‘Stress’ is the word we use to describe the cocktail of symptoms we experience on an ongoing basis as a result of over activation of our natural stress response. The stress response is a biochemical process that our body performs in response to a real or perceived threat.



The cocktail of symptoms that comprise our stress experience is comprised of four ingredients:


  • Loss of humour;
  • Irritability/resentment/bitterness;
  • Depressed mood, apathy;
  • Feelings of failure/guilt/blame.

Cognitive (thinking):

  • Poor concentration;
  • Rigidity/resistance to change;
  • Suspicion/mistrust;
  • Stereotyping;
  • Objectification/distancing;
  • Ruminations (of leaving, revenge, and so on).


  • Work avoidance (absenteeism, clock-watching, and so on)
  • Diminished personal conduct with clients/colleagues
  • Inflexible behaviour
  • Habitual lateness
  • Acting out (alcohol/drugs/affairs/shopping, and so on).


  • Tiredness, lethargy
  • Sleep disorders
  • Increased minor illnesses (headache, backache, and so on)



The stress response is designed to switch on in the face of real and present danger and to switch off once the danger has passed. This automatic rapid response has been, and continues to be, essential to our survival as a species.

Over the course of human history most of the threats we faced were real and present dangers, for instance – threats in our environment, diseases and attacks from other humans. Today, despite the picture painted by the media the world is a much safer place for us.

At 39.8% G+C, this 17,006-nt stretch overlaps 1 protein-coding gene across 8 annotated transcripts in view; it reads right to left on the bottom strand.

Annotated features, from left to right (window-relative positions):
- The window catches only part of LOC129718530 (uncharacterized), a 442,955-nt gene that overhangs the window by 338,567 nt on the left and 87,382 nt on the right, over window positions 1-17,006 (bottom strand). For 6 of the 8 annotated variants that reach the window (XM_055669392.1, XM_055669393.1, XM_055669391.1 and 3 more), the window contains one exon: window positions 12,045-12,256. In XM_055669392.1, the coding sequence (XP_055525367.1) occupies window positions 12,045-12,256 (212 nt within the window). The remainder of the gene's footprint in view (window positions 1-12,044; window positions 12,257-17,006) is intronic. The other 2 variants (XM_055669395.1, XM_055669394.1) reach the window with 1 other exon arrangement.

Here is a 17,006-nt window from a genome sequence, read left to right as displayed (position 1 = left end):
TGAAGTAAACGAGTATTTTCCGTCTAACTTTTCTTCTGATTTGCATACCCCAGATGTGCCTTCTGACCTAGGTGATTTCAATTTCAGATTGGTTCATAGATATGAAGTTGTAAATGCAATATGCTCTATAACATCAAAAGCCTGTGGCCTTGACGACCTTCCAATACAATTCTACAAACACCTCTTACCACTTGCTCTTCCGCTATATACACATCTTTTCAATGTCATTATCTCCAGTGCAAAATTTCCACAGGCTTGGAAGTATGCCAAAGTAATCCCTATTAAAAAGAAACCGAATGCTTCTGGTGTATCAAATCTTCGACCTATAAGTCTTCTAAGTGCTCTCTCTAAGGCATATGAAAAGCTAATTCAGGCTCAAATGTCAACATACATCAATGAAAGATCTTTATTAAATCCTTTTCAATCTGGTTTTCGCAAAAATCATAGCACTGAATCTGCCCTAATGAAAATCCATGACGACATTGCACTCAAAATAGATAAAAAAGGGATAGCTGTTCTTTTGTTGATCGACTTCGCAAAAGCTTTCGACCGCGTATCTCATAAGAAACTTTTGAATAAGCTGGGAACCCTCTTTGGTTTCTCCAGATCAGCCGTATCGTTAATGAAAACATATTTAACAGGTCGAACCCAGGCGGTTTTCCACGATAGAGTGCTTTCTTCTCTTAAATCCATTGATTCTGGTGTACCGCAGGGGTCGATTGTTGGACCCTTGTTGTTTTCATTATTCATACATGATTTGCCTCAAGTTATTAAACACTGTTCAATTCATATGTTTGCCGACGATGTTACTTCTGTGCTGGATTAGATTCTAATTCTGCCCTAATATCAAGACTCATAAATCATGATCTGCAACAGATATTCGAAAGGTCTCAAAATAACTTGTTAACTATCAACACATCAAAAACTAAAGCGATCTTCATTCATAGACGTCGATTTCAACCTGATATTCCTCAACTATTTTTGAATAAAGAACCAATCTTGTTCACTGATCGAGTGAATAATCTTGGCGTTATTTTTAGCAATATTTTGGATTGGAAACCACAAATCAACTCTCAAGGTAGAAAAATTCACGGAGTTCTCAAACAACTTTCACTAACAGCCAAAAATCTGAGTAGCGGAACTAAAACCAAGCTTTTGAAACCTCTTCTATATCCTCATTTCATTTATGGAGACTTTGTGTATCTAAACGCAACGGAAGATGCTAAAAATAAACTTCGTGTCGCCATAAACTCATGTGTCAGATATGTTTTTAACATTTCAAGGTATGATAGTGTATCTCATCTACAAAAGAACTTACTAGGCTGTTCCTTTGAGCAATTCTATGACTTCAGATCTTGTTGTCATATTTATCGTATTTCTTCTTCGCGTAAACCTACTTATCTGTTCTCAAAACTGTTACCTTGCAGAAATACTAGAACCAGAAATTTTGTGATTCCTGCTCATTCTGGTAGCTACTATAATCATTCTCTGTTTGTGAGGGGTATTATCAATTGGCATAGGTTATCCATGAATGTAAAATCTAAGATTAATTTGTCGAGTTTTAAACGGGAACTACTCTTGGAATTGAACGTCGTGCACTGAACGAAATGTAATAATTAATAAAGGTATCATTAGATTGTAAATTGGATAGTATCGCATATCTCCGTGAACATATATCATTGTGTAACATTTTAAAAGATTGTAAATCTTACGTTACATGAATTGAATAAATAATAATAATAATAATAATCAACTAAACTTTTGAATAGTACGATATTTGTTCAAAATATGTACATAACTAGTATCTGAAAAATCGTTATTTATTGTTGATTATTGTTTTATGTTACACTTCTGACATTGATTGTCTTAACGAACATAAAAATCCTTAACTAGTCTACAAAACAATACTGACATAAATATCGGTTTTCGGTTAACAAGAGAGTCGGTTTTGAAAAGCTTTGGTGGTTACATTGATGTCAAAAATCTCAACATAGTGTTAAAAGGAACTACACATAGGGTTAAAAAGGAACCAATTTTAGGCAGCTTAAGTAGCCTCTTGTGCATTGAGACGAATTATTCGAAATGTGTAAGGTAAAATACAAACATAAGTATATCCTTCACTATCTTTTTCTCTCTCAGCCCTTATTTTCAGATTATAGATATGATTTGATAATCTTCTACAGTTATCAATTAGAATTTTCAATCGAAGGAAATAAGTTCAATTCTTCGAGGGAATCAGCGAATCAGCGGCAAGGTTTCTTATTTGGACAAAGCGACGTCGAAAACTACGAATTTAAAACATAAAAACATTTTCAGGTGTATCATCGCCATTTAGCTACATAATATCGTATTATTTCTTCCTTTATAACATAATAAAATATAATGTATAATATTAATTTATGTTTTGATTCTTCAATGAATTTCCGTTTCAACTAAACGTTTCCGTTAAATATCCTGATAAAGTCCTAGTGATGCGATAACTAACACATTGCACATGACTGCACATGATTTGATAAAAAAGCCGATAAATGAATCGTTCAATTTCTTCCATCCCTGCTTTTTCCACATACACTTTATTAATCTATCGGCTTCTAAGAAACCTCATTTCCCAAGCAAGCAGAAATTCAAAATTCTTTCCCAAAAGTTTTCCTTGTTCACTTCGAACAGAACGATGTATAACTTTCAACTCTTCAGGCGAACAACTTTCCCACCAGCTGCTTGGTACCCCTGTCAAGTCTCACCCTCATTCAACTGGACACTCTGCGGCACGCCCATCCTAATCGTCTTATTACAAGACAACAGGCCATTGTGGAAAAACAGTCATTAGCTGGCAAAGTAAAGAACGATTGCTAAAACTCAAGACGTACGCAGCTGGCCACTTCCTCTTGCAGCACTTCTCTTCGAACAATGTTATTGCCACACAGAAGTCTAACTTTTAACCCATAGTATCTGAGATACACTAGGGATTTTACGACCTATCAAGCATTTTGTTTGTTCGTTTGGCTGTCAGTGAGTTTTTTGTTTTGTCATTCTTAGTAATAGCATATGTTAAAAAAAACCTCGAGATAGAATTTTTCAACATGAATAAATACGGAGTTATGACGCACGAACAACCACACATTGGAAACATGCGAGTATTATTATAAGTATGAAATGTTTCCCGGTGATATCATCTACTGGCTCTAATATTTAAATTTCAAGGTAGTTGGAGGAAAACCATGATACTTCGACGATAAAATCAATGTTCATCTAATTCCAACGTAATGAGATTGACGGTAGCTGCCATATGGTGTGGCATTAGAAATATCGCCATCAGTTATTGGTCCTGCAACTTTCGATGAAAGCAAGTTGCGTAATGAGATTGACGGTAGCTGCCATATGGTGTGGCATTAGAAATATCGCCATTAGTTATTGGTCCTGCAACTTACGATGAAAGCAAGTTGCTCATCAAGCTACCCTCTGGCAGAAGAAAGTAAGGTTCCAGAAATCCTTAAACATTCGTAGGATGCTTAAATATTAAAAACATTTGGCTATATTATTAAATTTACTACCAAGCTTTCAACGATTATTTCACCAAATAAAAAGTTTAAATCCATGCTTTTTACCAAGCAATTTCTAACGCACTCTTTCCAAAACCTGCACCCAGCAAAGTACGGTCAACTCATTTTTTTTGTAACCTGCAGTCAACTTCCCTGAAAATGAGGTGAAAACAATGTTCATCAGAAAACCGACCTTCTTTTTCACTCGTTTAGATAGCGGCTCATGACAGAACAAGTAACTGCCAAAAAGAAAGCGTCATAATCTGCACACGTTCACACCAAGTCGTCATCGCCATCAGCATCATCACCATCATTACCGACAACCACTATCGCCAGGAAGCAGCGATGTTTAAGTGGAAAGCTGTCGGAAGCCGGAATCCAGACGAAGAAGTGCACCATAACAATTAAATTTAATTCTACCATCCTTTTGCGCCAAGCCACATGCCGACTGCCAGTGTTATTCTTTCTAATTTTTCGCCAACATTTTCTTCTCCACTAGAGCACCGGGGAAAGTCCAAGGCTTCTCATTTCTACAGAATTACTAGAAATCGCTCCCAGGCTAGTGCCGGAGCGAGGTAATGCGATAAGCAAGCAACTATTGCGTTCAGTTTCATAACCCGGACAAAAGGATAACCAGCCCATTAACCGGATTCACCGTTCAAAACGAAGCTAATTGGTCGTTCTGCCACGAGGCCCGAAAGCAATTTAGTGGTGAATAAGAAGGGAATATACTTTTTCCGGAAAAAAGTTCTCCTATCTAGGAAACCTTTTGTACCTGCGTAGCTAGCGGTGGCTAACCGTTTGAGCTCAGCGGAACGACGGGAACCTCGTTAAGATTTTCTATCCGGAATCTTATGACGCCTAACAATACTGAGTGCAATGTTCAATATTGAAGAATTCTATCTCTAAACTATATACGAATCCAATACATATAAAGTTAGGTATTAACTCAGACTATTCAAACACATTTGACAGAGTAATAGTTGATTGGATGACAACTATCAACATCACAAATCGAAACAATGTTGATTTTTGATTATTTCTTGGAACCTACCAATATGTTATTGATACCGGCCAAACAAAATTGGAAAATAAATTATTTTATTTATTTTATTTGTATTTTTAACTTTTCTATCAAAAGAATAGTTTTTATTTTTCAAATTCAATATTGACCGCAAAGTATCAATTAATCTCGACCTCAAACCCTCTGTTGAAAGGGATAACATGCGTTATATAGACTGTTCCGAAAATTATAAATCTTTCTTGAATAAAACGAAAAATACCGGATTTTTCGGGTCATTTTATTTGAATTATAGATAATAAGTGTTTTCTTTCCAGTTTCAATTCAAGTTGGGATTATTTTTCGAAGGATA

However, while the physical threats we face on a daily basis may have reduced we have become skilled at perceiving threats where none exist. The label we’ve give to imagined future threats is ‘anxiety’.

Unfortunately when we spend our days perceiving all kinds of threats in the world around us, then we repeatedly trigger the stress response and experience ongoing stress. Ongoing stress is labelled ‘chronic stress.’ Over time chronic stress degrades our immune system exposing us to illness and disease.

Much of our threat perception occurs at a subconscious, out of awareness, level. We perceive we’re under threat when we believe we don’t have the necessary resources and/or control to cope with a situation. However, the more we perceive our environment to be safe, the less chronic stress we experience.

Much of the work I do with clients experiencing stress and anxiety is aimed at helping them to change the way they perceive events and situations. This may involve identifying irrational beliefs, inflexible life rules and unhelpful thinking habits.

As I mentioned earlier much of our threat perception happens outside of our awareness at a sub-conscious level. Hypnotic trance is a marvelous process for creating quick, effective, lasting change at a sub-conscious level.

If you are experiencing stress give me a call (021 056 8389) or send me an email, and let’s have a no-obligation chat about what you can do to reduce your stress levels. I’ll even show you a few techniques you can start using straight away to gain relief.

Here’s to a calm, relaxing week.

Go well


Tony Yuile is hired by people seeking help to perform at their best in one or more areas of their lives. He is a Personal Performance Coach & hypnosis professional based in Wellington NZ, where he specialises in helping people perform under pressure, reduce anxiety and manage stress. Tony’s solution focused approach to coaching uses a range of techniques drawn from the fields of co-active coaching, hypnosis and neuro-linguistic programming (NLP). Contact Tony today to discuss how he can help you, or if you think Tony could help someone you know, you might like to encourage them to get in touch with him.

This article contains the personal views and opinions of the author, which may change over time. It is intended to be for information only and does not constitute medical advice. For medical and health advice, always consult a qualified medical professional.